NSW government casual recruiter suffers ransomware hit


IT recruitment firm Finite Recruitment has confirmed it experienced a cyber incident in October, which resulted in a “small subset” of the company’s data being downloaded and published on the dark web.

The Finite Group incident response team confirmed with ZDNet that when the incident occurred, business operations were not disrupted.

“Our security monitoring systems identified and closed down the threat quickly,” they said. “Since then, remedial works have been undertaken and the business has been fully operational.”

The company’s incident response team added it has been reviewing what data was stolen due to the incident.

“Following conclusion of this investigation, we will take steps to immediately contact any impacted stakeholders/individuals in accordance with our privacy obligations. Early indications suggest that only a relatively small number of individuals are impacted,” it said.

Finite Recruitment is listed on a leak site as one of the victims of the Conti ransomware for the purposes of double extortion. The listing shows the attackers claimed to have stolen more than 300GB of data, including financial data, contracts, customer databases with phone numbers and addresses, contracts with employees’ passport details, phone numbers, mail correspondence, and other information. 

The recruitment firm currently provides casual support staff to several agencies across the NSW government.  

“The Department of Customer Service is aware of an incident impacting Finite Recruitment’s IT environment and has engaged with the company on the issue,” a NSW Department of Customer spokesperson told ZDNet.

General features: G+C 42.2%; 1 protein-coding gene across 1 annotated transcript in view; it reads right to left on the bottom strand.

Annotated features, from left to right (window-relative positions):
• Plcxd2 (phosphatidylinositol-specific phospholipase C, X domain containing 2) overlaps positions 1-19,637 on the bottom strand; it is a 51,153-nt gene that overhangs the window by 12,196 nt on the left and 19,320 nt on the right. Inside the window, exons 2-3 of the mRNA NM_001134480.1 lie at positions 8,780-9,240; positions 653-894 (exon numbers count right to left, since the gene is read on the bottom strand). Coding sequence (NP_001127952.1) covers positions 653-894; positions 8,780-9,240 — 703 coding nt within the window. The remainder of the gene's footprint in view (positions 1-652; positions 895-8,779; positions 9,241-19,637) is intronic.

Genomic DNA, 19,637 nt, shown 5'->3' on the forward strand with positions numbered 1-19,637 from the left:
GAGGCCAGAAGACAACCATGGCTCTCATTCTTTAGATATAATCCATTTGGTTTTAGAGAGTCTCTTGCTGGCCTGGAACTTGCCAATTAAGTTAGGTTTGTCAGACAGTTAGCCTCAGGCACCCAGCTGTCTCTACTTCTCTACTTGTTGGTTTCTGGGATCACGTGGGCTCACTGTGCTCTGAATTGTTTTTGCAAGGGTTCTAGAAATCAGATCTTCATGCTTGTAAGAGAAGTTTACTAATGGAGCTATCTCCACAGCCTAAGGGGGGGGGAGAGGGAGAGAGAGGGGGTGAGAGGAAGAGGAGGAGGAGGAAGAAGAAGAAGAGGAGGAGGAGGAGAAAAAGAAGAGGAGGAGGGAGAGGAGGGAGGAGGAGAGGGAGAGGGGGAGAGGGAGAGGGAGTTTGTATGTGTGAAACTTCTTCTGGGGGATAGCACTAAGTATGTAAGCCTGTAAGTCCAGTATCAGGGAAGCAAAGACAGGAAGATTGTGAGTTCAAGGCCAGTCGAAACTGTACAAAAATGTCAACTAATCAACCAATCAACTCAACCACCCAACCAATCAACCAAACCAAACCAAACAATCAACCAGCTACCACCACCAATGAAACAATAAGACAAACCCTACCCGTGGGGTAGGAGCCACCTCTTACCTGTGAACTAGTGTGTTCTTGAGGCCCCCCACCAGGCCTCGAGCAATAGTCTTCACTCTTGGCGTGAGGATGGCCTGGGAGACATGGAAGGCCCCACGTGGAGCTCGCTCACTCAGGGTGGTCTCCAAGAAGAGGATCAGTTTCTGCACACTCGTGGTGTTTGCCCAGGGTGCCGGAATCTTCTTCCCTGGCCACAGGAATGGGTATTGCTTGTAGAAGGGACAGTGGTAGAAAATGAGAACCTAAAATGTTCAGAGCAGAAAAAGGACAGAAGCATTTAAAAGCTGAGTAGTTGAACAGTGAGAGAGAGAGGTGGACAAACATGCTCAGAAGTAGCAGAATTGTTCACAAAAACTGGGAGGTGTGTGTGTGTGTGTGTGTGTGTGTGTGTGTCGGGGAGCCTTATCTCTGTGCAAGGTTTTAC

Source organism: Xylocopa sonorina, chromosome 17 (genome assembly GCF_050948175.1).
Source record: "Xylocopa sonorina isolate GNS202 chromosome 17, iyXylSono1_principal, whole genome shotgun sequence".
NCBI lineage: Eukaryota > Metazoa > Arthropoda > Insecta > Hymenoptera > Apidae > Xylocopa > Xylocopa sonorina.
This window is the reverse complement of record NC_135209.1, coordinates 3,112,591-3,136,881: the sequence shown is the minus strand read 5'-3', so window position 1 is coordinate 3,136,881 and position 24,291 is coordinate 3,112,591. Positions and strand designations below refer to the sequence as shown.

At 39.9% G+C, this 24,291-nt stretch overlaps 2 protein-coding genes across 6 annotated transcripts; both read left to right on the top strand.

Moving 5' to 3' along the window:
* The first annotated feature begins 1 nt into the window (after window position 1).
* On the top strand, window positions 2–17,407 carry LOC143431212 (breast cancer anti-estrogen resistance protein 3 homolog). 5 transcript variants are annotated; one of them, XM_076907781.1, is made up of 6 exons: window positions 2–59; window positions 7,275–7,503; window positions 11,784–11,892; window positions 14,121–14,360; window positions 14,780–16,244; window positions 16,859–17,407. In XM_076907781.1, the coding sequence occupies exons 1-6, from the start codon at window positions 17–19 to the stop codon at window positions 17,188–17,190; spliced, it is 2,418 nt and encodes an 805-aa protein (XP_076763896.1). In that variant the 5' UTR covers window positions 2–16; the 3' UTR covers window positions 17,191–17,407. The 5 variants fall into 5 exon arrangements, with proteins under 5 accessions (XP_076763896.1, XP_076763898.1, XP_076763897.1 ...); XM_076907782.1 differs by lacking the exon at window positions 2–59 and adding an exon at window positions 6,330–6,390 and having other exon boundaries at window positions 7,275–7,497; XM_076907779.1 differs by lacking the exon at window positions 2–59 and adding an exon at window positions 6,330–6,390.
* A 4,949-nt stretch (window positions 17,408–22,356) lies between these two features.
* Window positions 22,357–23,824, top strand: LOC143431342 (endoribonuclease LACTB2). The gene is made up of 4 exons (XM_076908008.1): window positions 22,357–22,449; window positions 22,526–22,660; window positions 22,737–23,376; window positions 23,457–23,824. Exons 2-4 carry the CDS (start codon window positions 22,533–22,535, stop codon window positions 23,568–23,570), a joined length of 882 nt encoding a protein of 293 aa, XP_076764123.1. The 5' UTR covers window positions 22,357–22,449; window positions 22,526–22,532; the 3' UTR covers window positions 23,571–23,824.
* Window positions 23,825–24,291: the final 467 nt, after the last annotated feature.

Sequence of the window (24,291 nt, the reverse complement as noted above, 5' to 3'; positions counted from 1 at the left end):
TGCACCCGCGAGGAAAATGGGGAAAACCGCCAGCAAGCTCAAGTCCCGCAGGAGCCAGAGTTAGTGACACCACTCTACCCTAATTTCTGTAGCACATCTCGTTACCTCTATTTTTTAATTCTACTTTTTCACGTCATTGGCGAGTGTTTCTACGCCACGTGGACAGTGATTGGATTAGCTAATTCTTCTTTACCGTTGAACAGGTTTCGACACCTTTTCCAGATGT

“The incident has not impacted any NSW government agencies or services.”

Just last week, the South Australian government confirmed the state government employee data was exfiltrated as part of a ransomware attack on payroll provider Frontier Software.

Treasurer Rob Lucas said the company informed government that some of the data have been published online, with at least 38,000 employees and up to 80,000 government employees possibly having their data accessed.   

The data contained information on names, date of birth, tax file number, home address, bank account details, employment start date, payroll period, remuneration, and other payroll-related information.

Since November, Queensland government-owned energy generator CS Energy has been battling with a Conti infection on its corporate network. In an update provided last week, the company said it was continuing to progressively restore its systems.

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